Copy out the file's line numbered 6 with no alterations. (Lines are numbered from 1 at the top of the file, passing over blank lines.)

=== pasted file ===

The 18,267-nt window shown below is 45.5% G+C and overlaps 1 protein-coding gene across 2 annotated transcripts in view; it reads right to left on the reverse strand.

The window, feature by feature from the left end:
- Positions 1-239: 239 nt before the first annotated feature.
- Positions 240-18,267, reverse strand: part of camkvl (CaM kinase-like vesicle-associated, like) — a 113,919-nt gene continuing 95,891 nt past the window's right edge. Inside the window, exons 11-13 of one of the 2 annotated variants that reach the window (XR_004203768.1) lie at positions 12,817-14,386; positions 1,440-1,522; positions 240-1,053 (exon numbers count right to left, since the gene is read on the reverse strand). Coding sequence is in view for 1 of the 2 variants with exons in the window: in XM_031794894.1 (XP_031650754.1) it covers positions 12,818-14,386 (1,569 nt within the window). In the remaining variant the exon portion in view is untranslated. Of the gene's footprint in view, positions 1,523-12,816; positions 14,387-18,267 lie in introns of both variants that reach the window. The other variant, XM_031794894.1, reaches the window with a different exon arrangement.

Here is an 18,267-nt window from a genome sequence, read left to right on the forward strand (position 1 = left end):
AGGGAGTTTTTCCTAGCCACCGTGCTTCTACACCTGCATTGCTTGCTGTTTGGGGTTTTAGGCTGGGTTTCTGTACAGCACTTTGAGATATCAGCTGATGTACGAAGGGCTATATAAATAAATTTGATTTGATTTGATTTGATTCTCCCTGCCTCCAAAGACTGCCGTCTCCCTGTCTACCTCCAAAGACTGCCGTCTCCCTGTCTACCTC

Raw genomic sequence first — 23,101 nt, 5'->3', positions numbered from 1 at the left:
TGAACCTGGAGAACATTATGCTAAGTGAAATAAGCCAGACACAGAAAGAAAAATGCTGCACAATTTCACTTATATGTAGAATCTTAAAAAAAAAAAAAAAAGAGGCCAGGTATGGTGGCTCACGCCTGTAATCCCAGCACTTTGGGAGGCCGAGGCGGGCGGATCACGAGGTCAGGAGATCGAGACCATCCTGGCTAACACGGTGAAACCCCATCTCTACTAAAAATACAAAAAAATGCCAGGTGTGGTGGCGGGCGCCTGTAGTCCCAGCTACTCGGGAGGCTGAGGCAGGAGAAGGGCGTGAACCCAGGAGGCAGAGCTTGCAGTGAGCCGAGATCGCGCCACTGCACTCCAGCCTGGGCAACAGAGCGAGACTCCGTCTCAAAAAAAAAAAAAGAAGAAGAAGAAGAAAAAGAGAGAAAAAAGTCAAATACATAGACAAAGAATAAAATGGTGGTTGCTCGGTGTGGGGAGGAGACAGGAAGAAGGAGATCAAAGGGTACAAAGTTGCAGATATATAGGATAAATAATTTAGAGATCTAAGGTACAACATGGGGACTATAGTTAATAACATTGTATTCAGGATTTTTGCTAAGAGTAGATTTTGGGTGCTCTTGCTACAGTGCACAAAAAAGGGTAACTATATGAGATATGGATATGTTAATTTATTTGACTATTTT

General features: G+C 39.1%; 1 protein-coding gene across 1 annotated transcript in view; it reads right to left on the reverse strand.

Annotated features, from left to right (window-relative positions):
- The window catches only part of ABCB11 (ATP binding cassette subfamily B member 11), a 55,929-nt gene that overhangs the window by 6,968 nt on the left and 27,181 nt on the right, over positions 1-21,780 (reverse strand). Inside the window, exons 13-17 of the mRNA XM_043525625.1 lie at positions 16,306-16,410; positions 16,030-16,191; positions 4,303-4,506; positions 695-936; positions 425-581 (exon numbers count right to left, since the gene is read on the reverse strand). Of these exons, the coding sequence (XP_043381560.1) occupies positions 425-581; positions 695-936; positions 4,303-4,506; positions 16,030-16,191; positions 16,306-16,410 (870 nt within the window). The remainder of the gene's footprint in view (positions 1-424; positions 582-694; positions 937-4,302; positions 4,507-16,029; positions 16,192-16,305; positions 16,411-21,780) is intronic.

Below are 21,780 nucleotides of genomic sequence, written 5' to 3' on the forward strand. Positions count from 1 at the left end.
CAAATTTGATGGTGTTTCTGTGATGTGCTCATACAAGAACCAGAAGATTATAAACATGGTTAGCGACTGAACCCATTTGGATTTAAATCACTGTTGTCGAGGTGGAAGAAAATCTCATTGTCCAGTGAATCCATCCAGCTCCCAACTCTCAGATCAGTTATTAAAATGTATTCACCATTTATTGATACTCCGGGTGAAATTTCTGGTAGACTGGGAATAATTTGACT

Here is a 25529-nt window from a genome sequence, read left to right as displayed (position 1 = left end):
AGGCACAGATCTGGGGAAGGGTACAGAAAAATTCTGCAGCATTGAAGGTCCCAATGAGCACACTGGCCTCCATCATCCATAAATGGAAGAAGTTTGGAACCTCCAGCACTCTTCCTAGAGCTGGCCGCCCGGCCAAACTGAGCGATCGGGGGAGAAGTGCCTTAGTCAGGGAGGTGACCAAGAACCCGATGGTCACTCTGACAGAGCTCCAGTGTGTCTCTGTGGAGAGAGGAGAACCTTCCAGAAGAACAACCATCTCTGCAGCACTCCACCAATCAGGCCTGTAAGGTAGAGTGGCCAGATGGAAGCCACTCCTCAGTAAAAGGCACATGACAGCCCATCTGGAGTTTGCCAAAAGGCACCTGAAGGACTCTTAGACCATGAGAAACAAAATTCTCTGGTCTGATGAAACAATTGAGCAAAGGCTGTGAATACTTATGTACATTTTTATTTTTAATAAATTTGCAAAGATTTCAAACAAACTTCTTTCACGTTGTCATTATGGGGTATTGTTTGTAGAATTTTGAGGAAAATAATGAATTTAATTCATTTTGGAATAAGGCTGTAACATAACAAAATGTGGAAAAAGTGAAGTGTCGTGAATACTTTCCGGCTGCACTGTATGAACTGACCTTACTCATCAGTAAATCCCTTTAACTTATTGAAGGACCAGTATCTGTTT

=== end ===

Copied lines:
AGGGAGTTTTTCCTAGCCACCGTGCTTCTACACCTGCATTGCTTGCTGTTTGGGGTTTTAGGCTGGGTTTCTGTACAGCACTTTGAGATATCAGCTGATGTACGAAGGGCTATATAAATAAATTTGATTTGATTTGATTTGATTCTCCCTGCCTCCAAAGACTGCCGTCTCCCTGTCTACCTCCAAAGACTGCCGTCTCCCTGTCTACCTC